Climate Change: It's Here and Now
Vanishing islands. Since 1938, sea level rise in the Rhode River has drowned two islands and shrunk another.
Scientists like to make predictions, but we’re cautious, self-critical types. We make predictions in terms of probabilities and often set 95 percent confidence as a very high standard, given the complexities of environmental interactions. But as data increases, scientific confidence builds. So when more than 800 of the world’s leading scientists agree to make a statement about the planet’s future through 2100, there’s a very good reason.
This spring the Intergovernmental Panel on Climate Change did exactly that. In March and April, the international group of scientists released a comprehensive update on the latest climate change research. Along with many detailed predictions for impacts around the world, the report conveys one clear, crucial message: Climate change is no longer simply about the future. It’s happening now.
Climate change is uneven around the planet. We’ve seen it on the west coast of the U.S., where spring snowmelts are peaking earlier and precipitation has decreased markedly, leaving millions of people more vulnerable to drought. In areas like the mid-Atlantic we’ve seen crop yields increase, thanks in part to higher temperatures and rainfall. In other areas we’ve seen hard-hitting crop losses thanks to climate-related events like droughts and storms. And we’ve seen it here at SERC. In the last 25 years, we’ve measured an 18 percent increase in CO2 in the air around us, as burning of coal and petroleum continues. Our trees have grown two to four times more quickly and the growing season has lengthened by more than a week, with the warmest years ever recorded. In the time it took to pay off a 30-year mortgage, I watched sea level rise to the point that where there once had been four islands in the Rhode River, only one and a half remain. We’ve experienced more severe tropical storms in the last decade than any in the past. Meanwhile in Florida our ecologists have spotted tropical mangroves marching steadily northward, now that fewer cold snaps force them back.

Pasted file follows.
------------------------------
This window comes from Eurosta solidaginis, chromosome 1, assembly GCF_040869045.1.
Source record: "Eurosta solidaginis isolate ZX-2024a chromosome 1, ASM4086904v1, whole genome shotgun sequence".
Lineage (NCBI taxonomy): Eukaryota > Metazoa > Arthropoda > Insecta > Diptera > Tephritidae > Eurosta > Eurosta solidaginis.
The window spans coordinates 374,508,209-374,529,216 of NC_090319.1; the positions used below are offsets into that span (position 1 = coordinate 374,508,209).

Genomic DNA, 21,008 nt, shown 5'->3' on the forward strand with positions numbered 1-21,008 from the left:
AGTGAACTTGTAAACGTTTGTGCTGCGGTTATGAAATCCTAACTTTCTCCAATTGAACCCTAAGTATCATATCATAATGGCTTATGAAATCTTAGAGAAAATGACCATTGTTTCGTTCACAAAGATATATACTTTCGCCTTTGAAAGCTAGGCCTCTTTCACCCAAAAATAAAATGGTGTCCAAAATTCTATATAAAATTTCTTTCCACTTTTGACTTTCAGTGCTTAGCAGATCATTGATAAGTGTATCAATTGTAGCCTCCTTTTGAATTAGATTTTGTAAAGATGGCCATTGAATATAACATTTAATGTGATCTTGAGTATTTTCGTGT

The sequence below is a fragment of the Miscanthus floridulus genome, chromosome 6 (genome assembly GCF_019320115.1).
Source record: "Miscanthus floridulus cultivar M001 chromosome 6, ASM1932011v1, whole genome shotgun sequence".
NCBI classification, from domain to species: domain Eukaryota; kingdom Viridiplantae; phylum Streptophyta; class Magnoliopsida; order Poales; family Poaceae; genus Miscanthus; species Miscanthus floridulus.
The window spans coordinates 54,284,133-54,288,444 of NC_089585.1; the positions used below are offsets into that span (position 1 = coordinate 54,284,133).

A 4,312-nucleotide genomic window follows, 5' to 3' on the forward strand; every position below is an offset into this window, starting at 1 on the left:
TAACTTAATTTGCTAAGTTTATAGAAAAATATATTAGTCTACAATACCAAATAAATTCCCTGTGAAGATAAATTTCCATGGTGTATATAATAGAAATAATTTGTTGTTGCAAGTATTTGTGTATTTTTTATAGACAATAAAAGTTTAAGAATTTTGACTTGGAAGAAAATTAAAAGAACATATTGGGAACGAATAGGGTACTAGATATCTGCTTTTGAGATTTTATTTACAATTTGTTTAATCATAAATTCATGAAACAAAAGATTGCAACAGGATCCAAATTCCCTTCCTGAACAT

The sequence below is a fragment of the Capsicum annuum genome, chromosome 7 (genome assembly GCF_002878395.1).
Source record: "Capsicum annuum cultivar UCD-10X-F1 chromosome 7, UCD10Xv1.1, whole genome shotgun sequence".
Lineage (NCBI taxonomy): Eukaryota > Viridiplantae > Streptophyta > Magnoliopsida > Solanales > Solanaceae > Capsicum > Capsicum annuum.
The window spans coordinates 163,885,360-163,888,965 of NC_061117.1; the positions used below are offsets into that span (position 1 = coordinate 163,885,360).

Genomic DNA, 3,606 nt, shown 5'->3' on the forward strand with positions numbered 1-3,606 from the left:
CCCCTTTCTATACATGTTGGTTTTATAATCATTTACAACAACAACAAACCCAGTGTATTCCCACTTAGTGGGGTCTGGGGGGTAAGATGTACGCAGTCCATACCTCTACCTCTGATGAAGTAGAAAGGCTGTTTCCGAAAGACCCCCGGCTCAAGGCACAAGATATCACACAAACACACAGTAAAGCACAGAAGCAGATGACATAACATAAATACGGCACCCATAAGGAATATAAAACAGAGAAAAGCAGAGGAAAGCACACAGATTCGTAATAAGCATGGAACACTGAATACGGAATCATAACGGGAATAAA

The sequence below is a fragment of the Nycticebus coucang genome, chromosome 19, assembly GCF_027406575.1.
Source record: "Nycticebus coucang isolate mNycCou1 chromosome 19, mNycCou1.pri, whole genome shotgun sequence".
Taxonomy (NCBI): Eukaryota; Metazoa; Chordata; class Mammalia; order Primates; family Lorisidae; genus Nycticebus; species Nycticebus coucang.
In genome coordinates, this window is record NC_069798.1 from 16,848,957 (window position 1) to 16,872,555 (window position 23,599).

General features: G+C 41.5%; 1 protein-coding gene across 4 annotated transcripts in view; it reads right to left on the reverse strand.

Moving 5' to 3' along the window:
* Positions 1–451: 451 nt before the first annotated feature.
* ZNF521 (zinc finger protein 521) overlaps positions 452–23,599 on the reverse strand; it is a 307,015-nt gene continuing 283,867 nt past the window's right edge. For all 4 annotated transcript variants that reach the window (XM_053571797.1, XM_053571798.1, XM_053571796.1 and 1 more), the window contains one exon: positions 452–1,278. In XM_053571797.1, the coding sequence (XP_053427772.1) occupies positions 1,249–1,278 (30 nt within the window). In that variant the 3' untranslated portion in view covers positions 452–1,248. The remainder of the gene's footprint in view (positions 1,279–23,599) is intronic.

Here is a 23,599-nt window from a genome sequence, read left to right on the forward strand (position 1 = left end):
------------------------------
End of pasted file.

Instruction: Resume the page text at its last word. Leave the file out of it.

Our researchers have been watching the effects of climate change around the Chesapeake for almost 50 years. But this spring we’re taking it a step higher. In April we launched construction of a new research tower with the National Ecological Observatory Network (NEON, Inc.), a continental-scale project monitoring environmental issues all over the U.S. The 205-foot tower will join more than 100 field sites across the country gathering information on climate change, land use and invasive species. The SERC data—with the rest of the NEON data—will be available to the public for free. Anyone will be able to see the network’s findings and discover what’s happening to the environment across the U.S. or near their homes.
There’s at least one encouraging note from the IPCC report: While the risks of climate change are great, they drop significantly if countries take steps to adapt. At SERC we believe a nation of smart, driven researchers, business leaders, policymakers and concerned citizens can inspire change. That is the reason we share our discoveries—so people like you can use them to create new ideas and lead us forward.
-Tuck Hines, director